Lt. Gov. Ron Ramsey said last week that if a so-called “national solution” isn’t found for collecting sales taxes from online retailers it threatens to push Tennessee toward an income tax, which he strongly opposes.
Amazon has avoided collecting sales taxes in Tennessee until a recent agreement was announced calling for collections beginning in 2014. Ramsey said online businesses would prefer a standardized system for collecting state sales taxes.
“Let me assure you, if it keeps going in that direction, the trend that we’ve been on the last several years, it really is heading toward a state income tax,” Ramsey said.
“That’s what you come down to, suddenly the sales tax base erodes, and I am adamantly — adamantly — opposed to that.”
Ramsey made the comments in Clarksville at the first of his “Red Tape Road Trips” to discuss regulations in Tennessee. He fielded questions on all topics from a group of about 35 people, and one was about Amazon.
Ramsey also emphasized that the collection of the tax by the online retail giant, which is scheduled to begin in 2014, is not a new tax.
“There is something wrong when the mom-and-pop bookstore — an example, Moody Bible Bookstore, a little bookstore in downtown Kingsport — you go in there and buy a Bible or other religious book, and they support the Little League, they support the United Way, you have to charge a sales tax,” he said. “You can walk over here to your computer and click a button and you don’t have to pay sales tax. Something is inherently wrong with that.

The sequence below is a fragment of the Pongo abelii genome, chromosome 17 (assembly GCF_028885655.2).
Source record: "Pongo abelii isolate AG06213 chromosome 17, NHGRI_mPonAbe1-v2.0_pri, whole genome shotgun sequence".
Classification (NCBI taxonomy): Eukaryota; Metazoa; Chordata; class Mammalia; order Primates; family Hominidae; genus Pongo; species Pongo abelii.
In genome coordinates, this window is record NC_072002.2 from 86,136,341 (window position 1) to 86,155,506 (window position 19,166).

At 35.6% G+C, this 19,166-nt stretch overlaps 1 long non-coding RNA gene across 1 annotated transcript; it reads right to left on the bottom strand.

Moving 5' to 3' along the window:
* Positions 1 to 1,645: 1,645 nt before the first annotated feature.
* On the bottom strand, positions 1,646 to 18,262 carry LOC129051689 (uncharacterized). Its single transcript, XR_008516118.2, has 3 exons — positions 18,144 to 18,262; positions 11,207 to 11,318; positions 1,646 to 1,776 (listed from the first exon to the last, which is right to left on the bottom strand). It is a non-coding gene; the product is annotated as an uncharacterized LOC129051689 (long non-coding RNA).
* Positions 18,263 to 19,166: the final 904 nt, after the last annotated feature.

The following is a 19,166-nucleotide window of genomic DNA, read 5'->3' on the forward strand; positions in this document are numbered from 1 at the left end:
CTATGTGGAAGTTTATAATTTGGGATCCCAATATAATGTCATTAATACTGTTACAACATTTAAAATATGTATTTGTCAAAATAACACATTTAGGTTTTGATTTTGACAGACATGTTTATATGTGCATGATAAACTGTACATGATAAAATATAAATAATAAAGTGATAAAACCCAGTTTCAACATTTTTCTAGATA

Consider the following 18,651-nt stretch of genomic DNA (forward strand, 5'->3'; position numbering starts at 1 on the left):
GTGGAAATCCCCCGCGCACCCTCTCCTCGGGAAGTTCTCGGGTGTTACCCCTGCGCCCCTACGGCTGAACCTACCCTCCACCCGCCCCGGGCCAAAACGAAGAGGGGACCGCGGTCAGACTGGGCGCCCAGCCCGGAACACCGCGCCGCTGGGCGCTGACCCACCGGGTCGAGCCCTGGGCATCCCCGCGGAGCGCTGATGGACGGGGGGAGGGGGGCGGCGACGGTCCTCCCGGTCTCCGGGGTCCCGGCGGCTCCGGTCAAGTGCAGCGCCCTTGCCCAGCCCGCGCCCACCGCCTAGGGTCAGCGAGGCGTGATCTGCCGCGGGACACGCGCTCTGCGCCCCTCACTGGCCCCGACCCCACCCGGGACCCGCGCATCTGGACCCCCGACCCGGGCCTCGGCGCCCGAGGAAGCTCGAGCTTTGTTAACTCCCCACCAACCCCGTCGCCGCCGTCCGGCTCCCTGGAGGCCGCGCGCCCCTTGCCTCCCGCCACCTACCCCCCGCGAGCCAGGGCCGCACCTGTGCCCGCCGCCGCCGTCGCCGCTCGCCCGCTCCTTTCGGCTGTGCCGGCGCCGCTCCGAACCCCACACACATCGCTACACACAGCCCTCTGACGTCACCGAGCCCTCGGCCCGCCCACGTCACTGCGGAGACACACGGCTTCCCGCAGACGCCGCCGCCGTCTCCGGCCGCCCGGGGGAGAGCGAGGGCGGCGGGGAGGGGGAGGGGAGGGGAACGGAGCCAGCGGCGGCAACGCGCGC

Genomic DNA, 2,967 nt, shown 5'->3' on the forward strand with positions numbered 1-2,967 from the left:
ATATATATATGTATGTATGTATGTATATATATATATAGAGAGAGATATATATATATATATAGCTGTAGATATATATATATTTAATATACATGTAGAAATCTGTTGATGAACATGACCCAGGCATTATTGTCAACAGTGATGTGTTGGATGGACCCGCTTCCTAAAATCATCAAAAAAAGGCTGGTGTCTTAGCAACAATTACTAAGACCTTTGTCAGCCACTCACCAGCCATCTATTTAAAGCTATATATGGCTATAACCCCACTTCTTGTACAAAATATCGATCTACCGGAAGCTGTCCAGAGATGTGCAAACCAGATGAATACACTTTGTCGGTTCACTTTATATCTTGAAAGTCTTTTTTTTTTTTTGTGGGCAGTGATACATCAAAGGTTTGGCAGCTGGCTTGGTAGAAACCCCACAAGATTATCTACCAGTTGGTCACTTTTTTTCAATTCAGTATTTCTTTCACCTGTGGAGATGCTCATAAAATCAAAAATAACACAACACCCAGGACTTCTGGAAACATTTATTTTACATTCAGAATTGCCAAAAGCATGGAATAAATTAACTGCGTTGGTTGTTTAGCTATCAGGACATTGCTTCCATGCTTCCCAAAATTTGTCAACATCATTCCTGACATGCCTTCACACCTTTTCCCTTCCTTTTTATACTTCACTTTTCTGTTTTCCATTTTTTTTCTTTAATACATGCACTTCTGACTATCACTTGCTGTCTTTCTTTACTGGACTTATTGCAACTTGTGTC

“This is not a new tax. There ought to be a level playing field for everything.”
Gov. Bill Haslam made the same point about whether the Amazon agreement represents a new tax when he formally announced the deal last week.
The Amazon arrangement has been presented as a fairness issue on tax collections, but Ramsey may be the first state official to publicly say the sales tax predicament could result in an income tax if not addressed.
Tennessee does not have a personal income tax, although it does have the Hall income tax on interest and dividends. Haslam has said there is absolutely no chance the state will adopt an income tax. An income tax appeared to be killed after a major protest at the Capitol in 2001. Few members of the Legislature openly advocate an income tax.
Nevertheless, interest groups such as Tennesseans for Fair Taxation continue to promote an income tax.
The state’s current sales tax rate is 7 percent, with a local option of up to 2.75 percent. Thus, an increase of even one-quarter of a percentage point would put counties currently at the maximum rate at a double-digit rate, which would be politically difficult to approve.
Tennessee is on board with a proposed Streamlined Sales Tax initiative that would bring states together on the issue. While state officials routinely call for Congress to step in and settle the issue for the states, many believe Congress will not act because it might be perceived as a tax increase, and the federal government would not see the revenue.
State Sen. Randy McNally, R-Oak Ridge, chairman of the Senate finance committee, recently said the matter should be settled in the courts because he believes Congress will not act on the matter.